I am reading a wonderful book by Dale Carnegie that I suggest everyone should read. If you have not read this delightful and helpful 283 page book, please do!
The title says it all. It’s a book on how to understand and grow in relationships with other people besides yourself. While reading, I came across a very helpful section regarding arguments. People today don’t listen. I think now, more than ever, we need to listen to what the other person is trying to say. In acting, listening is imperative, but it is not used as often once the Director yells, “cut.”
Here is a lovely tid bit.
In an article in Bits and Pieces, some suggestions are made on how to keep a disagreement from becoming an argument.
Welcome the disagreement. Remember the slogan, “When two partners always agreed one of them is not necessary.” If there is some point you haven’t thought about, be thankful if it is brought to your attention, perhaps this disagreement is your opportunity to be corrected before you make a serious mistake.
Distrust your first instinctive impression. Our first natural reaction in a disagreeable situation is to be defensive. Be careful. Keep Calm and watch out for your first reaction. It may be you at your worst not your best.
Control your temper Remember, you can measure the size of a person by what makes him or her angry.
Listen first. Give your opponents a chance to talk. Let them finish. Do not resist, defend or debate. This only raises barriers. Try to build bridges or understanding. Don’t build higher barriers of misunderstanding.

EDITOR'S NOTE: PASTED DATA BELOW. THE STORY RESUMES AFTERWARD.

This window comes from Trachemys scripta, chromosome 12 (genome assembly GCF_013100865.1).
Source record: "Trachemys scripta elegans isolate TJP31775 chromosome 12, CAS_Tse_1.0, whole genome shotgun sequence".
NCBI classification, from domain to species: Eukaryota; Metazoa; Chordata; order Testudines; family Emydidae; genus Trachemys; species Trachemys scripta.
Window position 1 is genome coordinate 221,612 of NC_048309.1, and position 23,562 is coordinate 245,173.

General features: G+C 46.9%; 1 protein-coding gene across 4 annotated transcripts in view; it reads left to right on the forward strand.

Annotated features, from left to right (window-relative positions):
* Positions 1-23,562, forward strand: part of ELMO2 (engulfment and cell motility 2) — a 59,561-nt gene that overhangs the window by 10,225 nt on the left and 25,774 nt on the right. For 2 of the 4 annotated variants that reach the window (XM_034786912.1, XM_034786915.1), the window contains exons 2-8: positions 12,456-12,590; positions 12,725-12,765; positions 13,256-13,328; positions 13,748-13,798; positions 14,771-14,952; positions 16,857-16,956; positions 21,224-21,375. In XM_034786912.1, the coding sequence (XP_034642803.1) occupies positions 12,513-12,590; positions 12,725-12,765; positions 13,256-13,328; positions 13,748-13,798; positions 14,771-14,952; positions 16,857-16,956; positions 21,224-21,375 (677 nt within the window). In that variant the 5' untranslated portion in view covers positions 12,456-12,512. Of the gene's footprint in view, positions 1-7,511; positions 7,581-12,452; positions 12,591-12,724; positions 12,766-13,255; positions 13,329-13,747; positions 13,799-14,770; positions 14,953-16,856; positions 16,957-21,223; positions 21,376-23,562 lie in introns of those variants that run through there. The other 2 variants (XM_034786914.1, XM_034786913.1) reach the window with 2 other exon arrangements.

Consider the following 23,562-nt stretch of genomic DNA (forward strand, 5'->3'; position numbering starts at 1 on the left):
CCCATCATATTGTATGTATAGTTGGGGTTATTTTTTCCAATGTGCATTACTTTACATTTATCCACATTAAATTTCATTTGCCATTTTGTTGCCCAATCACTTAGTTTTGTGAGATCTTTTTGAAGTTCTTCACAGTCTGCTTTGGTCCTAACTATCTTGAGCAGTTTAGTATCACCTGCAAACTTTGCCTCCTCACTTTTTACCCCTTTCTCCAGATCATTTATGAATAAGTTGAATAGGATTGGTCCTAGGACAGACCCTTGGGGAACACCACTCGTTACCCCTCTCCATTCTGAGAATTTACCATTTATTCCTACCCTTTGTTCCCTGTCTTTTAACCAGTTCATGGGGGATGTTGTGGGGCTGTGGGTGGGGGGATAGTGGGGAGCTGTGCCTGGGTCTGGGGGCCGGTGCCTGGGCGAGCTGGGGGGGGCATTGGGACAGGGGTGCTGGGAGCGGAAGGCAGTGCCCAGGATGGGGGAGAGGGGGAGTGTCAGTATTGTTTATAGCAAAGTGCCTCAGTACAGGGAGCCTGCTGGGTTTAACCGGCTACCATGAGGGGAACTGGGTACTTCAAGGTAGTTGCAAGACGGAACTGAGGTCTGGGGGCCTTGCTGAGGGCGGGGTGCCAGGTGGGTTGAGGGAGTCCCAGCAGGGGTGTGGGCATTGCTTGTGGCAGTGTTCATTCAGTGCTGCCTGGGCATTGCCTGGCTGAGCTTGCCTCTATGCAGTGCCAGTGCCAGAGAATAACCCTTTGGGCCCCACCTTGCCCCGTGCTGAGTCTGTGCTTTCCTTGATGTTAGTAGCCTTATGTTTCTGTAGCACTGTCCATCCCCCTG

Look for areas of agreement. When you have head your opponents out, dwell first on the points and areas on which you agree.
Be honest. Look for areas where you can admit error and say so. Apologize for your mistakes. It will help disarm your opponents and reduce defensiveness.
Promise to think over your opponents’ ideas and study them carefully. And mean it. Your opponents may be right. It is a lot easier at this stage to agree to think about their points than move rapidly ahead and find yourself in a position where your opponents say: “We tried to tell you, but you wouldn’t listen.”
Thank your opponents sincerely for their interest.Anyone who takes the time to disagree with you is interested in the same things you are. Think of them as people who really want to help you, and you may turn your opponents into friends.
Postpone action to give both sides time to think through the problem.Suggest that a new meeting be held later that day or the next day, when all the facts may be brought to bear. In preparation for this meeting, ask yourself some hard questions: Could my opponents be right? Partly right? Is there truth or merit in their argument? Is my reaction one that will relieve the problem or will it just relieve any frustration? Will my reaction drive my opponents further away or draw them closer? What price will I have to pay if I win?
There are many wonderful tips and life lessons to living in harmony with others. When you understand that our inherit desire to be important is universal, we can make life a lot easier for others as well as ourselves. This book was written in 1937 but still holds true today. Read it and see.